Another reason that may motivate a change in osteoporosis treatment is perception, when assessing patient evolution. Response is inadequate and a change should be made (it may be debatable whether by changing drug the concept of “sequential therapy” is appropriate –in other pathology fields it would not be considered this way–; however, for the purposes of our discussion here, we can accept it). In such a case, the reported  attitude could consist of one of these three possibilities: a) changing the drug considered insufficiently effective for another of the same, more potent type; b) change from an oral drug to an injectable one; c) change from an antiresorptive to an osteoformer. Today we might add, for certain occasions, a fourth possibility: the combination of two drugs, generally an osteoformer and an antiresorptive. Imagine, for example, a therapeutic failure of denosumab in a situation where, due to lack of availability or due to contraindication, romosozumab cannot be used since the administration of teriparatide after denosumab is not recommended. It could be switched to an association of teriparatide with zoledronate or even with denosumab itself. The combination, therefore, can constitute one more link in the therapeutic chain of sequential treatment.
The possible sequential guidelines for the treatment of osteoporosis are numerous. Fortunately, almost all of them have been studied and, consequently, we have a lot of information about them. But precisely their high number and the occasional existence of discrepancies in their results, require, in order to facilitate their knowledge, to carry out a necessarily laborious task of systematization and analysis. And this is exactly the task carried out by Drs. Casado and Neyro in the article published in this issue of the journal , facilitating our work in such a complex field.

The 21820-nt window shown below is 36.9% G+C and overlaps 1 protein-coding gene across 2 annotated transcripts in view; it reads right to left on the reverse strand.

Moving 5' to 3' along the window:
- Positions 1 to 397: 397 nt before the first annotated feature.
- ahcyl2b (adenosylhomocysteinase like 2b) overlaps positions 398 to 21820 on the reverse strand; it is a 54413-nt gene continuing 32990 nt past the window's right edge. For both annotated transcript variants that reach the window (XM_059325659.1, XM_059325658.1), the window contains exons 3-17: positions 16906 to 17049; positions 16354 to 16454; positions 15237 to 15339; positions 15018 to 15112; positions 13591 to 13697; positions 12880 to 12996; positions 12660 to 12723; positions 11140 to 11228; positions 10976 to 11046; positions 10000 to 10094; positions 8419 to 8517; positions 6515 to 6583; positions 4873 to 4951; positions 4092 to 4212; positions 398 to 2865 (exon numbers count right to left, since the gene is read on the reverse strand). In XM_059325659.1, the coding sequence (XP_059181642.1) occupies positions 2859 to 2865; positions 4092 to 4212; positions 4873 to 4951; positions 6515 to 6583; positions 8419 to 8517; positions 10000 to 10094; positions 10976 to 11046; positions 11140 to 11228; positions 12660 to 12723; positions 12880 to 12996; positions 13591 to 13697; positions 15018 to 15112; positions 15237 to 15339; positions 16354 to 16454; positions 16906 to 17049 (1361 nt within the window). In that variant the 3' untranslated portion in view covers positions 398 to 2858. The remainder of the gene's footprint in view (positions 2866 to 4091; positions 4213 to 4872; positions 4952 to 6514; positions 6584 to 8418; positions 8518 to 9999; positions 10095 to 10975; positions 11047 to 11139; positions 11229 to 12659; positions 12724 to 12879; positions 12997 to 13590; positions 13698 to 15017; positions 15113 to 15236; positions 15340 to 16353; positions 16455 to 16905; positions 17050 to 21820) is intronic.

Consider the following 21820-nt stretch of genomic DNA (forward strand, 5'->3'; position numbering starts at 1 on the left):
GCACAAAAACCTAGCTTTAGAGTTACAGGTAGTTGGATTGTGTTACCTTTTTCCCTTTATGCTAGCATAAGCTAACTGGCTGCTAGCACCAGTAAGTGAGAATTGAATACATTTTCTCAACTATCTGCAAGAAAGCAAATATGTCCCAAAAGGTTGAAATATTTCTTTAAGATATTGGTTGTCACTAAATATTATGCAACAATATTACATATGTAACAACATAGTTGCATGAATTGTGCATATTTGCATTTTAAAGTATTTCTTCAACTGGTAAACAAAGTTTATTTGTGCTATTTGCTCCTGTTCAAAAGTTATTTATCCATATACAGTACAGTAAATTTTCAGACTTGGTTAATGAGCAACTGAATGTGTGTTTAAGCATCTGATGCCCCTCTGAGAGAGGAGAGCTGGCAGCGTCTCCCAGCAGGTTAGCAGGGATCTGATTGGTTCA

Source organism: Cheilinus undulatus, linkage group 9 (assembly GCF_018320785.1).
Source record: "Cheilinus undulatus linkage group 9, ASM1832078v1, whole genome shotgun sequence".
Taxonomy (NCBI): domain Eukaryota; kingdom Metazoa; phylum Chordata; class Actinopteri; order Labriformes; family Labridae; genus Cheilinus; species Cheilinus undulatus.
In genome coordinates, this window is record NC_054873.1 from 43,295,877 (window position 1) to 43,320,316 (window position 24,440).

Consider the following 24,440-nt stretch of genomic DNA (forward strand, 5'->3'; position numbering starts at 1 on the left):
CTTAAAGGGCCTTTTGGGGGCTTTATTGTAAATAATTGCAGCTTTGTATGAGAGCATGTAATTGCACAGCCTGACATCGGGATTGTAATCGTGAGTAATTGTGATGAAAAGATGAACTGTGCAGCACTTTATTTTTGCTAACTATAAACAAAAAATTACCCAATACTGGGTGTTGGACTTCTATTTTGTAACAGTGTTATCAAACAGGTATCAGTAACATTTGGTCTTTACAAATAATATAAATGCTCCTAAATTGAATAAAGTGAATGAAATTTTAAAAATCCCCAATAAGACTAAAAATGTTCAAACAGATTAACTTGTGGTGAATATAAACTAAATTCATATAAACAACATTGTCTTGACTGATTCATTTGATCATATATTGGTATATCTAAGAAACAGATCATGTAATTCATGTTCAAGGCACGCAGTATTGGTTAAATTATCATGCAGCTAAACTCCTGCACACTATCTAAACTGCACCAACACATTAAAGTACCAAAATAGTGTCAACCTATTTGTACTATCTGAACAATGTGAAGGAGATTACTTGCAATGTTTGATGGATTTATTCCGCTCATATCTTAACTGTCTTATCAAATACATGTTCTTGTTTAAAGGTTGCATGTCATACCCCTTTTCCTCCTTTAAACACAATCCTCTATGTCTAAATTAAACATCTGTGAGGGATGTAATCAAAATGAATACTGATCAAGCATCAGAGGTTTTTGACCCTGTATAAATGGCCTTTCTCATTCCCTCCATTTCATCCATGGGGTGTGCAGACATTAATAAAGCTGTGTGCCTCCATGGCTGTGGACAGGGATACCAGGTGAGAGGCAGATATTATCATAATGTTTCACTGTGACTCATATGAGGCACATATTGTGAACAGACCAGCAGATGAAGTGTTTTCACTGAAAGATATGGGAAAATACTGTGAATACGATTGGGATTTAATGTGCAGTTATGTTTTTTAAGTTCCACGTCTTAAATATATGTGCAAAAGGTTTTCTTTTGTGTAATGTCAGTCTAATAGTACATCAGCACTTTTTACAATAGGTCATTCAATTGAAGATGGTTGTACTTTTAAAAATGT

The therapeutic sequences considered in this article constitute a sound basis on which to decide which specific treatment guidelines are appropriate. In some cases, the information we already have will suffice. But at other times, new studies will be needed to supplement the ones that have existed so far. The latter will occur, for example, when the current data come from studies whose outcome variables are not fractures, but others of a surrogate nature (in general, bone mineral density [BMD]). Or when it is necessary to include aspects not previously considered in the regimen in question, such as economics or those related to the convenience of drug administration.
There are multiple examples. The administration of denosumab after a bisphosphonate increases BMD more, but we lack data regarding the effect that this has on reducing fractures (this idea of reaching a certain BMD value –more specifically the T-index– responds to a concept that is very attractive –that of the “treat-to-target”–, which may possibly play an interesting role in the future, but which is currently not mature enough). In this regard, some authors [7,8] have recently insisted on the similarity of the efficacy of zoledronate and denosumab in reducing the risk of fractures despite the greater effect of the latter on BMD. Osteoformers have been shown to be more effective than oral antiresorptives, but we do not know what would happen if they were compared with denosumab or zoledronate. Starting a treatment with an osteoformer to continue with an antiresorptive may be more effective than starting with the antiresorptive directly when the risk of fracture is very high. It has not been proven, however, that the same occurs when the risk is not so high. Incidentally, it is striking that authors who defend that this guideline is used in a practically generalized way, explicitly indicate in their published findings that this proposal does not take into account economic aspects and the convenient use of the osteoformer [9,10]. Administering cycles of a bone-forming drug separated by that of an antiresorptive has also been considered a particularly effective osteoporosis treatment. The administration of two osteoformers in succession, one after the other, has even been suggested. Again, they are examples of suggestive theoretical approaches pending evaluation in practice both from the point of view of their efficacy and their viability (cost or acceptance by the patient).
Thus, sequential treatment, with its various modalities, represents a clear advance in the management of osteoporosis. The possibilities are numerous, but there are still aspects to be clarified. Experience with the ADFR regimen teaches us to be prudent in accepting therapeutic innovations. Reviews such as the one published by Drs. Casado and Neyro help us to proceed in a field that is becoming increasingly complex. We need to know how to distinguish what is already proven from what is not beyond mere speculation.